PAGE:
Walking Ward 3 in Beacon

A tour with council member Pam Wetherbee

By Jeff Simms

Back this week is The Current’s “walking the ward” series on Beacon. One by one, we’re touring the wards with each of the six members of the Beacon City Council. There’s no agenda; instead, the series is designed to familiarize readers with what’s happening in Beacon by speaking with the elected officials who represent their neighborhoods.

This week we spoke with Pam Wetherbee, who represents Ward 3.


In the 30 years that Pam Wetherbee has lived in Beacon, the Ward 3 councilperson has seen tremendous change.

Like many who have come to the city, she and her family settled in Beacon for its price and location. Only 90 minutes by train or car from Manhattan, the city is nestled right at the nexus of affordability and accessibility.

“Not many people wanted to live in Beacon at that time,” Wetherbee recalled during a morning walk along Mountain Road. “You had to be more conscious of your surroundings. Now it’s more comfortable and more vibrant. I’ve seen lots of changes throughout those years — all for the better.”

Wetherbee, who was elected to her second two-year term on the City Council in November, credits the Main Street investments of Ron and Ronnie Sauers and the 2003 opening of Dia:Beacon as critical points in the city’s turnaround.

“People with a vision who were willing to invest in Beacon really made the changes,” she says.

Council member Pam Wetherbee walking in Ward 3 (photo by J. Simms)

Council member Pam Wetherbee walking in Ward 3 (photo by J. Simms)

The ward she represents roughly encompasses East Main Street and the northeast quadrant of Beacon — a more quiet section of the city not necessarily on weekend travelers’ radars.

“Other than the [occasional wayward] hiker, they do have a lot of peace up here,” Wetherbee said. “But they do, in some ways, have more issues than others.”

Water pressure concerns

Water pressure is weak along Mountain Road, she says, which ranges from an inconvenience for the residents here (many homes use water pumps to boost their pressure) to a potential danger in the event of an emergency.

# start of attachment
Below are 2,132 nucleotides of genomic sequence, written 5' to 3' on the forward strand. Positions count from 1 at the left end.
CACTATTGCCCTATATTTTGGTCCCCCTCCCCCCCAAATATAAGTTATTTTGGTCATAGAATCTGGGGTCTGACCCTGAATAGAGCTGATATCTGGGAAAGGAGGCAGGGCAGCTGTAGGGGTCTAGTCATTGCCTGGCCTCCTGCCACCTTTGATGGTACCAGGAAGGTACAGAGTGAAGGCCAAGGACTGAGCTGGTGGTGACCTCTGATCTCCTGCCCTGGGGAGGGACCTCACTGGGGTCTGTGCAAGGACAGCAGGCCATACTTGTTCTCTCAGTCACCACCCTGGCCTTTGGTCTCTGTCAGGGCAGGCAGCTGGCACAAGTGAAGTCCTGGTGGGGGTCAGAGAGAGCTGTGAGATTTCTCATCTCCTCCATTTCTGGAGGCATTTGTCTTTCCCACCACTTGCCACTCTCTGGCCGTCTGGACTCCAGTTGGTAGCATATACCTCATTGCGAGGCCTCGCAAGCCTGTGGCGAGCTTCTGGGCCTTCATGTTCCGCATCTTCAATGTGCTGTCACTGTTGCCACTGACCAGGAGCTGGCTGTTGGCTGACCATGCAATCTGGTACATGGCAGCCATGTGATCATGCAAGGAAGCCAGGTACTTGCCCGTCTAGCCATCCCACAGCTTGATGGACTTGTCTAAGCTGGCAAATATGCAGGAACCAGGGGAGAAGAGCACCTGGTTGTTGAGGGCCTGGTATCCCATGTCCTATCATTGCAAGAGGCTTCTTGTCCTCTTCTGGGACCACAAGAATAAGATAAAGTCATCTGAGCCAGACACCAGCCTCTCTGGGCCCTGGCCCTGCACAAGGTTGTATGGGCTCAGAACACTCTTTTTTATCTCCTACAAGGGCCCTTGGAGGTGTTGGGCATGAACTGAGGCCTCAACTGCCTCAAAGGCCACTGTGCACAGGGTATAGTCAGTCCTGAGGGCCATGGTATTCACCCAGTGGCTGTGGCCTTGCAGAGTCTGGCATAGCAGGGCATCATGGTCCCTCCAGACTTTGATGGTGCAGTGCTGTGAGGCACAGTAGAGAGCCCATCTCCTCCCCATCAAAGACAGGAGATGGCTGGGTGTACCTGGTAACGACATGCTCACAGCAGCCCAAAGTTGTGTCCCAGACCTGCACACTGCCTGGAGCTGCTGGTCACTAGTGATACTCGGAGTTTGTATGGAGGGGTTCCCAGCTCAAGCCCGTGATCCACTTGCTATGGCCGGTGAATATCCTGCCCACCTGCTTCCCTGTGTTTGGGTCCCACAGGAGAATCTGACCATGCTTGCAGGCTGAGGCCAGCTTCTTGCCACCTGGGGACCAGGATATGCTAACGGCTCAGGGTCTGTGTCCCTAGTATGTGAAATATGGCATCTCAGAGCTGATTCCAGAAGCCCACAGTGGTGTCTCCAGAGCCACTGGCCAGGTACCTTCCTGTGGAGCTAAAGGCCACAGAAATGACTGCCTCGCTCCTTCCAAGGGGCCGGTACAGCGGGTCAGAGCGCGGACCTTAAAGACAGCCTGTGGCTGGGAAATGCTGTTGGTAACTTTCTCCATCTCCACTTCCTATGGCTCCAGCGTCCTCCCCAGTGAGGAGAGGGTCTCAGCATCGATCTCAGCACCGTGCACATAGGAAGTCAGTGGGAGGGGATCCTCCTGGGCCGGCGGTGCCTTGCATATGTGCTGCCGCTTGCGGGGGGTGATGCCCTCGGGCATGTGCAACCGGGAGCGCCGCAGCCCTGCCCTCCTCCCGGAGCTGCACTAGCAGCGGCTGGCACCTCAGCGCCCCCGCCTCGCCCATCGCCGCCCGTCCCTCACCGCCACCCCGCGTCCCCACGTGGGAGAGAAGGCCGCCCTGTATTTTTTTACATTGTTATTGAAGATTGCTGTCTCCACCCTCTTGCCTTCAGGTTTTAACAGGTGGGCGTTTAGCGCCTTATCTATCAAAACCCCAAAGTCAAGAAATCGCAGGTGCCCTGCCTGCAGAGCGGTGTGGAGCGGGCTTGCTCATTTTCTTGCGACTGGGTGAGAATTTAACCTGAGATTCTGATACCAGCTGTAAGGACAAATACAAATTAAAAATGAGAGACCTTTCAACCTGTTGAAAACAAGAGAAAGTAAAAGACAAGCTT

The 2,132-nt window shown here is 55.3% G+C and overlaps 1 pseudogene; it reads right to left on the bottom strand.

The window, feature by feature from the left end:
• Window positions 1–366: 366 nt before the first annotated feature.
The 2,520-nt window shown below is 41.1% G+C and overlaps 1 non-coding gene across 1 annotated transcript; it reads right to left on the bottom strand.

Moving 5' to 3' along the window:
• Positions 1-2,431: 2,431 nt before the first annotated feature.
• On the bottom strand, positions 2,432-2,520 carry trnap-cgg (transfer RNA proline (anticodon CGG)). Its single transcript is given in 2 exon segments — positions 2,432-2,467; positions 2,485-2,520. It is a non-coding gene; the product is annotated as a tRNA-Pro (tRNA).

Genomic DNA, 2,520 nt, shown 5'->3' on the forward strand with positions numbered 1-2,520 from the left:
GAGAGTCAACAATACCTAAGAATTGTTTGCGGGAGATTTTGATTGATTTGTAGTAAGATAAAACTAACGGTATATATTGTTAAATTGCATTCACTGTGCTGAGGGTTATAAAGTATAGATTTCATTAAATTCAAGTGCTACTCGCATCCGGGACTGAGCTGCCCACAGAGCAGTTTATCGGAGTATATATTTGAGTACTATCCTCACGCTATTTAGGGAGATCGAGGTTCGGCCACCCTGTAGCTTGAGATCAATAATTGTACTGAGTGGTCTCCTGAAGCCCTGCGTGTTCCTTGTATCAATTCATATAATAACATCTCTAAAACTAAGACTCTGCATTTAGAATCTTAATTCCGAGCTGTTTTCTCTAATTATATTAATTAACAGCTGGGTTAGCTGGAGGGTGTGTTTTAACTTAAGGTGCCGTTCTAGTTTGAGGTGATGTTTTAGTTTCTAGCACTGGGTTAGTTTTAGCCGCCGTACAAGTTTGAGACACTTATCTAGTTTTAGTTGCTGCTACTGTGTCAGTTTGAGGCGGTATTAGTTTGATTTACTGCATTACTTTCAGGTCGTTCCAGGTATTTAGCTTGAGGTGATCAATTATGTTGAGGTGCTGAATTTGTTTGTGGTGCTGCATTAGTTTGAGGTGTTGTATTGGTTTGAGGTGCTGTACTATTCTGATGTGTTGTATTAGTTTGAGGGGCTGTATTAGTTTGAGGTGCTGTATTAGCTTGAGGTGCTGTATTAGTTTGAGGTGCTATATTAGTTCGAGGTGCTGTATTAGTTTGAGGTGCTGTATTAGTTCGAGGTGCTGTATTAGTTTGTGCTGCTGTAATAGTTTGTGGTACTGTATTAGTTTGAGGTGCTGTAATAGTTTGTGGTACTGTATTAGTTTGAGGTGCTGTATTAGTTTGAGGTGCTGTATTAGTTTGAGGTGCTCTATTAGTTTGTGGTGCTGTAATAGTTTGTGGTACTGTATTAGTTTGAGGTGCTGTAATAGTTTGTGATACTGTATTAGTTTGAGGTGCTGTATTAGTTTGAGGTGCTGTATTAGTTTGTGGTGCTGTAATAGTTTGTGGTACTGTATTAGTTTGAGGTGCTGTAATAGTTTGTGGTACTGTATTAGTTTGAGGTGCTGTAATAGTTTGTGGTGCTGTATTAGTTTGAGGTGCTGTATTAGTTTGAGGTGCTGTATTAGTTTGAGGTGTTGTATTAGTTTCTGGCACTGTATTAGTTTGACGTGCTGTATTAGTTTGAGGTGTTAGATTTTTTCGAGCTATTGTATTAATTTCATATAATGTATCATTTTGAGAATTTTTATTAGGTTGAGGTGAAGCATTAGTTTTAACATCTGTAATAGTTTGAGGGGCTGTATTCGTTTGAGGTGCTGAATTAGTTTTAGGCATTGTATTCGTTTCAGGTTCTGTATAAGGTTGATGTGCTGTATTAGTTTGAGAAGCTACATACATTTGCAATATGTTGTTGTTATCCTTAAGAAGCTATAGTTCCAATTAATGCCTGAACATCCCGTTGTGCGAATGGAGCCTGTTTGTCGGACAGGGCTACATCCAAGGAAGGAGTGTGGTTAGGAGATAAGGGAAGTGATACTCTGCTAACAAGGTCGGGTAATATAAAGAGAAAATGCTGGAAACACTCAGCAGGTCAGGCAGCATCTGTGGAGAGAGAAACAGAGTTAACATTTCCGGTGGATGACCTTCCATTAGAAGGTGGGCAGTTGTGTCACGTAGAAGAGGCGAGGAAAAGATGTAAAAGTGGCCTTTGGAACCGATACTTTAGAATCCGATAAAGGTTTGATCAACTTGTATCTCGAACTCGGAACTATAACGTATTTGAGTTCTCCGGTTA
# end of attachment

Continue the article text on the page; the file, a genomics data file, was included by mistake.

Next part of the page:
“If there was a fire,” she said, standing near the end of Mountain Road, looking back toward Pocket Road, “they actually have to put a truck [at Pocket Road] and pump water to put out any fires up here.”

At one point, the city’s capital construction plan included the installation of water pipes underneath Mountain Road, in addition to some needed upgrades on the driving surface. Wetherbee says the project somehow disappeared from the list but is still critically important: “To me that’s a huge safety issue for the residents here.”

A blend of new and old

A chunk of the people in Ward 3 have lived in Beacon for many generations. So, given the residents she represents, is there a divide between “old” Beacon and those folks newer to the city, or is that a myth?

“I’ve been in Beacon for 30 years but I don’t consider myself a Beaconite,” Wetherbee says, laughing. “I don’t know how far back you have to go to get that. But you do get that feeling, and I have heard from people, that they’re not happy with the way that Beacon’s going.

“But the Beacon that I remember in the mid-1980s isn’t the Beacon that we would be able to sustain living in. You really couldn’t walk down Main Street then.”

Ward 3 is shown in yellow (Source: Google Maps)

Ward 3 is shown in yellow (Source: Google Maps)

The revitalization of Main — again with credit to the Sauers for kickstarting it — was a major factor in making Wetherbee feel truly at home in Beacon.

“Walking Main Street got me to really love Main Street,” she says now. “If you drive through it and just stop at the stores that you like, I don’t think you appreciate it as much as walking it. And not only do you have the stores to look at. you have amazing history to look at. If you take your time and look at the architecture, you’d be amazed.”

Now she encourages everyone she knows to buy local, eat local and drink local. Whatever one needs, there’s a good chance they can get in without going far.

As for the gap between new and old Beacon, what can city officials — Wetherbee included — do to bridge that divide?

“I feel that we’re doing everything we can do,” she says. “Everybody listens to what the residents are saying. I feel that Beacon is very open to new ideas. Look at the minds that got the Wee Play toddler park together. Or the dog park — the vision there.”

The City Council “is open to people doing different things,” she said. “If you have a vision, whether you’re new or old Beacon, get some momentum and get things going.”

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